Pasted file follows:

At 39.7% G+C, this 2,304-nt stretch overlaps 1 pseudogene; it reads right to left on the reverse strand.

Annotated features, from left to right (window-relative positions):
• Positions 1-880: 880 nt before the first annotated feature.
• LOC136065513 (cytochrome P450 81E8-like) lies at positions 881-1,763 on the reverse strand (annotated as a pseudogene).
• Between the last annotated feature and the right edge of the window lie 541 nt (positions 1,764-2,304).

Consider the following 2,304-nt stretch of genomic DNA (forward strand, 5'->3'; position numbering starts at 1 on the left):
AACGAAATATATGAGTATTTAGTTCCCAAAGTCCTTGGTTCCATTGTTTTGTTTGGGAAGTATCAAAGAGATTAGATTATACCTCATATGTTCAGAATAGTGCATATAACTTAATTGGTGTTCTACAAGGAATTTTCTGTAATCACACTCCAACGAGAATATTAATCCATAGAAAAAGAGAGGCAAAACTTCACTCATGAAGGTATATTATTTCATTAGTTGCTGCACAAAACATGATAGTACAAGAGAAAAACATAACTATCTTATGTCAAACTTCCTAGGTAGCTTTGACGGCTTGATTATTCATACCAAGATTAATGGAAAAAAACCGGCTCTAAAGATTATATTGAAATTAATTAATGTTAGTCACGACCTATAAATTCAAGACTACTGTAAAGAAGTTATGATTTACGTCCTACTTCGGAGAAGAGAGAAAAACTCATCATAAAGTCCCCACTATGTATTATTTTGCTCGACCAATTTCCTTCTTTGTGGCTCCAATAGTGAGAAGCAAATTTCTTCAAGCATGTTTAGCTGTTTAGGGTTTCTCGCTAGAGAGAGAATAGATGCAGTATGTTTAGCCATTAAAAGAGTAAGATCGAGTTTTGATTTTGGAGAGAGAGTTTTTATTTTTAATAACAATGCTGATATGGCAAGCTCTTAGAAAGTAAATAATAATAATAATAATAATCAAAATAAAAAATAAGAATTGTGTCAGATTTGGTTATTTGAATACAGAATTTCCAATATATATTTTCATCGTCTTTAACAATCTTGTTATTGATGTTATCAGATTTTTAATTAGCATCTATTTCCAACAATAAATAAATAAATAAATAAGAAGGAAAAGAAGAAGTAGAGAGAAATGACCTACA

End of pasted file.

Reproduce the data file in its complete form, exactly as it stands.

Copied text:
At 39.7% G+C, this 2,304-nt stretch overlaps 1 pseudogene; it reads right to left on the reverse strand.

Annotated features, from left to right (window-relative positions):
• Positions 1-880: 880 nt before the first annotated feature.
• LOC136065513 (cytochrome P450 81E8-like) lies at positions 881-1,763 on the reverse strand (annotated as a pseudogene).
• Between the last annotated feature and the right edge of the window lie 541 nt (positions 1,764-2,304).

Consider the following 2,304-nt stretch of genomic DNA (forward strand, 5'->3'; position numbering starts at 1 on the left):
AACGAAATATATGAGTATTTAGTTCCCAAAGTCCTTGGTTCCATTGTTTTGTTTGGGAAGTATCAAAGAGATTAGATTATACCTCATATGTTCAGAATAGTGCATATAACTTAATTGGTGTTCTACAAGGAATTTTCTGTAATCACACTCCAACGAGAATATTAATCCATAGAAAAAGAGAGGCAAAACTTCACTCATGAAGGTATATTATTTCATTAGTTGCTGCACAAAACATGATAGTACAAGAGAAAAACATAACTATCTTATGTCAAACTTCCTAGGTAGCTTTGACGGCTTGATTATTCATACCAAGATTAATGGAAAAAAACCGGCTCTAAAGATTATATTGAAATTAATTAATGTTAGTCACGACCTATAAATTCAAGACTACTGTAAAGAAGTTATGATTTACGTCCTACTTCGGAGAAGAGAGAAAAACTCATCATAAAGTCCCCACTATGTATTATTTTGCTCGACCAATTTCCTTCTTTGTGGCTCCAATAGTGAGAAGCAAATTTCTTCAAGCATGTTTAGCTGTTTAGGGTTTCTCGCTAGAGAGAGAATAGATGCAGTATGTTTAGCCATTAAAAGAGTAAGATCGAGTTTTGATTTTGGAGAGAGAGTTTTTATTTTTAATAACAATGCTGATATGGCAAGCTCTTAGAAAGTAAATAATAATAATAATAATAATCAAAATAAAAAATAAGAATTGTGTCAGATTTGGTTATTTGAATACAGAATTTCCAATATATATTTTCATCGTCTTTAACAATCTTGTTATTGATGTTATCAGATTTTTAATTAGCATCTATTTCCAACAATAAATAAATAAATAAATAAGAAGGAAAAGAAGAAGTAGAGAGAAATGACCTACA